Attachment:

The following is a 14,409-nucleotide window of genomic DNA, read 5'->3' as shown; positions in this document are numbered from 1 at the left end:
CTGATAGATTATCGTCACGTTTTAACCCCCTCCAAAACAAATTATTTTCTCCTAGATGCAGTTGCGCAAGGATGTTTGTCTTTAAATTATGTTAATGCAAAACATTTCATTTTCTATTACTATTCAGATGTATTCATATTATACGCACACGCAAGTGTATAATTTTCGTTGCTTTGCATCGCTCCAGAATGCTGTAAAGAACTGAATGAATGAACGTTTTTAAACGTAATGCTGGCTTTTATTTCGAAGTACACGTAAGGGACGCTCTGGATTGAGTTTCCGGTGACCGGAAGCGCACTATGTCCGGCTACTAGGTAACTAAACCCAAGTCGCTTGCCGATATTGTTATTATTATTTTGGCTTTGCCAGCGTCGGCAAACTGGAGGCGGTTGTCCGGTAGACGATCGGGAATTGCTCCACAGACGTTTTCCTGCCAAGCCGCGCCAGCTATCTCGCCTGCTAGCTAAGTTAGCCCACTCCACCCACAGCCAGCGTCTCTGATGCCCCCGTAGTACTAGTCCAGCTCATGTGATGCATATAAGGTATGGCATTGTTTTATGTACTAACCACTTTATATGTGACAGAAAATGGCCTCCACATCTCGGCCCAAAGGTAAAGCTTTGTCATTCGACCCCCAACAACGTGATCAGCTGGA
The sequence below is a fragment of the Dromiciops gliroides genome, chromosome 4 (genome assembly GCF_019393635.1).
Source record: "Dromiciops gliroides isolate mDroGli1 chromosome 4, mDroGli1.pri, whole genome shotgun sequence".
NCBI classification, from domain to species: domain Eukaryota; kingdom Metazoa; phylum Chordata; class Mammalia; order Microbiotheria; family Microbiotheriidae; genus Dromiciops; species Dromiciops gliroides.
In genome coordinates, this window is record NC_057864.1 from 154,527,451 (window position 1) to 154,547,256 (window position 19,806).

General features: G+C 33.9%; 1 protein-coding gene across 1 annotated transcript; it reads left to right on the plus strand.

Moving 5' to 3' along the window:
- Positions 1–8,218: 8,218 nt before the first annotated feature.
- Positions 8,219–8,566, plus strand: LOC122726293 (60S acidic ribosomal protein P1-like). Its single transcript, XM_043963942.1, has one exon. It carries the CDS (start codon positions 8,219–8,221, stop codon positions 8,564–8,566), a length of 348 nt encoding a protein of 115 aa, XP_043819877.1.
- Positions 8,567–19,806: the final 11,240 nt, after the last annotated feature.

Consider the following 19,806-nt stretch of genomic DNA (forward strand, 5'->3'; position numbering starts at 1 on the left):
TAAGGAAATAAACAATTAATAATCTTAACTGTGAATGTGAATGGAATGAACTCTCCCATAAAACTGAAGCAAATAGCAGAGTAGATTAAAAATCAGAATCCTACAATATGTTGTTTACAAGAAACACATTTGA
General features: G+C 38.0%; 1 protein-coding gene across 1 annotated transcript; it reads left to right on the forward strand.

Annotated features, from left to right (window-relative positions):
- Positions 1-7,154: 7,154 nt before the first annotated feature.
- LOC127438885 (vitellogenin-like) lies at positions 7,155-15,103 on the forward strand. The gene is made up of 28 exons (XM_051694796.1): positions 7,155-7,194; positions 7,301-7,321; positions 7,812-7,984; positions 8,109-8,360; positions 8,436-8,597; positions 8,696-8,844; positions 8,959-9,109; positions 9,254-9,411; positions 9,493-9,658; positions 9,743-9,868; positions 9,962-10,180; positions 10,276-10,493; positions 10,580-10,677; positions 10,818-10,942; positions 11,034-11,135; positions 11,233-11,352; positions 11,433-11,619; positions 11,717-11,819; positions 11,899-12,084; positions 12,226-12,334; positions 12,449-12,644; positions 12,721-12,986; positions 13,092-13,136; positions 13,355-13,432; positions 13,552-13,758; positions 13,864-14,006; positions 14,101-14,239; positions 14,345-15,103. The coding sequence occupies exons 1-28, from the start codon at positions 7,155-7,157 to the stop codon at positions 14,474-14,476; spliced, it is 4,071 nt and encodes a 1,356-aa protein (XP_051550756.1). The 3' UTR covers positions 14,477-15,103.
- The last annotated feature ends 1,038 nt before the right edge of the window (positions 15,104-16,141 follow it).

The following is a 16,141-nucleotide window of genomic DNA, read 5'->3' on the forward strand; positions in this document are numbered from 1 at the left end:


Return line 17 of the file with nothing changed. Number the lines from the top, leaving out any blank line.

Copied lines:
- LOC127438885 (vitellogenin-like) lies at positions 7,155-15,103 on the forward strand. The gene is made up of 28 exons (XM_051694796.1): positions 7,155-7,194; positions 7,301-7,321; positions 7,812-7,984; positions 8,109-8,360; positions 8,436-8,597; positions 8,696-8,844; positions 8,959-9,109; positions 9,254-9,411; positions 9,493-9,658; positions 9,743-9,868; positions 9,962-10,180; positions 10,276-10,493; positions 10,580-10,677; positions 10,818-10,942; positions 11,034-11,135; positions 11,233-11,352; positions 11,433-11,619; positions 11,717-11,819; positions 11,899-12,084; positions 12,226-12,334; positions 12,449-12,644; positions 12,721-12,986; positions 13,092-13,136; positions 13,355-13,432; positions 13,552-13,758; positions 13,864-14,006; positions 14,101-14,239; positions 14,345-15,103. The coding sequence occupies exons 1-28, from the start codon at positions 7,155-7,157 to the stop codon at positions 14,474-14,476; spliced, it is 4,071 nt and encodes a 1,356-aa protein (XP_051550756.1). The 3' UTR covers positions 14,477-15,103.